UPDATE 1-Illinois prison eyed to house Guantanamo detainees

Sun Nov 15, 2009 5:08pm EST

Related Topics

* Obama aide: moving toward Guantanamo closure, no date

* Illinois eyes new jobs from federal use of prison

* Kansas, Michigan locations also being considered

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CHICAGO, Nov 15 (Reuters) - Obama administration officials will visit a virtually empty Illinois prison this week as a possible location to house foreign terrorism suspects moved from the Guantanamo Bay prison President Barack Obama has vowed to shut, the state's governor's office said on Sunday.

"They are weighing their options and Illinois is among them," said Robert Reed, a spokesman for Illinois Governor Pat Quinn, a Democrat.

The plan being considered for the Thomson Correctional Center, pitched by Quinn in a recent meeting with Obama, calls for the Federal Bureau of Prisons to operate it as a maximum-security prison and lease a portion to the Defense Department to house fewer than 100 Guantanamo detainees.

The plans could include a purchase of the facility by the federal government, Quinn said.

The Thomson Correctional Center, located about 150 miles (240 kilometers) west of Chicago, was built by the state in 2001 and has 1,600 cells, but houses only about 150 minimum-security prisoners. The facility sits on 146 acres (59 hectares) and is enclosed by a 12-foot (3.6- meter) exterior fence and 15-foot (4.6-meter) interior fence.

A preliminary economic impact analysis found that federal operation of the facility could generate between 2,340 and 3,250 ongoing jobs. The analysis estimates that the overall injection of funds into the local economy would be between $790 million and $1.09 billion over the first four years.

"This is an opportunity to dramatically reduce unemployment, create thousands of good-paying jobs and breathe new economic life into this part of downstate Illinois," said Illinois Senator Dick Durbin.

There are 215 detainees at the controversial prison at the U.S. naval base at Guantanamo Bay, Cuba, prison which Obama has vowed to close by Jan. 22. However, political and legal hurdles are making it difficult for his administration to meet that goal.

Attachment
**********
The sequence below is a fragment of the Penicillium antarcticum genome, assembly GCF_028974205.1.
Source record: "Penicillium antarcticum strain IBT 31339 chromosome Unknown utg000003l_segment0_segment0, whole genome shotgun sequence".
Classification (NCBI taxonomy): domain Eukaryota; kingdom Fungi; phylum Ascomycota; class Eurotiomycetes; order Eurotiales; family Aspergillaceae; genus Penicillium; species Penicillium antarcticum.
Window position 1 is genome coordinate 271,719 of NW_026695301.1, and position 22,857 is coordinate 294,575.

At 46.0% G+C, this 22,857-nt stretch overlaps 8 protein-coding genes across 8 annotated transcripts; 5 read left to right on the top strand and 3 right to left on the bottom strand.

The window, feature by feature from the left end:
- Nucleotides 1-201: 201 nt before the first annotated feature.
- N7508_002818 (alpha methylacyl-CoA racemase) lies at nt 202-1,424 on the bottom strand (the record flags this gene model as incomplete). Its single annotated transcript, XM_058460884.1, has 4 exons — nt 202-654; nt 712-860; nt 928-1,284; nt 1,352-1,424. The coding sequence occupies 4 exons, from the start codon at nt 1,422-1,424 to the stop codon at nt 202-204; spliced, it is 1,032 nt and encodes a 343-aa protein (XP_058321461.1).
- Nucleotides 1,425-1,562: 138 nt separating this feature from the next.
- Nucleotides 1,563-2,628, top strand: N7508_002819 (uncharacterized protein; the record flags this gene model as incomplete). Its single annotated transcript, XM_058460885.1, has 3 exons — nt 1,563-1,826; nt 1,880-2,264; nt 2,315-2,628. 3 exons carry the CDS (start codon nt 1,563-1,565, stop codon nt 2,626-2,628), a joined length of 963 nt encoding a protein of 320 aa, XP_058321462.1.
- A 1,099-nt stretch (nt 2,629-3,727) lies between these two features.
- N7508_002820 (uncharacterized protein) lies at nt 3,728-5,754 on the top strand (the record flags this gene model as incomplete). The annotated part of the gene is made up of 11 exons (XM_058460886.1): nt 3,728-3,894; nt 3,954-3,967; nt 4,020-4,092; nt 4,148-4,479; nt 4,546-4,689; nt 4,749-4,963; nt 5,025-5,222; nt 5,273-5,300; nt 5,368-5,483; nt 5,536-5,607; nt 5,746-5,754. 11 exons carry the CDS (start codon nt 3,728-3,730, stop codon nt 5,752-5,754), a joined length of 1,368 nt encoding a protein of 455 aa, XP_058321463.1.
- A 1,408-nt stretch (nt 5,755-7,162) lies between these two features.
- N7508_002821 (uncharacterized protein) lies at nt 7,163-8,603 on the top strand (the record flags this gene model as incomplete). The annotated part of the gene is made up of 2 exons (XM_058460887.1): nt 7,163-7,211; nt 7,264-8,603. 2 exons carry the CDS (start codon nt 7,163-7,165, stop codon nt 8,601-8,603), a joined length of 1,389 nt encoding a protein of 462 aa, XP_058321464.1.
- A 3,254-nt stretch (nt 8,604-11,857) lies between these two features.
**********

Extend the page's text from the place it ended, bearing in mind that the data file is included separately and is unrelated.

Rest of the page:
"We may not hit it on the date, but we will close Guantanamo. And we are making good progress toward doing that," White House senior advisor David Axelrod said on CNN's "State of the Union."

"I'm not going to put a deadline on it ... But we are going to get it done," Axelrod added.

Many Republicans have been harshly critical of the idea of moving Guantanamo prisoners to the United States, saying it could encourage further terrorist attacks on U.S. soil.

"I can't imagine the people of Illinois would like to have these prisoners incarcerated in their state. There may be some local officials who are going to support it, but I expect it will be a huge issue up in Illinois, probably in the U.S. Senate race up there next year," U.S. Senate Republican leader Mitch McConnell told "Fox News Sunday."

Fort Leavenworth in Kansas and a facility in Standish, Michigan, were other sites officials have said were also being considered.

The White House declined comment on the Thomson facility, and a White House aide said multiple options are being considered.

The United States has faced international criticism for holding foreign terrorism suspects indefinitely, many without charges, and for using interrogation techniques that critics call torture at the Guantanamo facility. (Reporting by Carey Gillam, additional reporting by Andrew Stern in Chicago and Alister Bull in Washington; Editing by Will Dunham and Jackie Frank)

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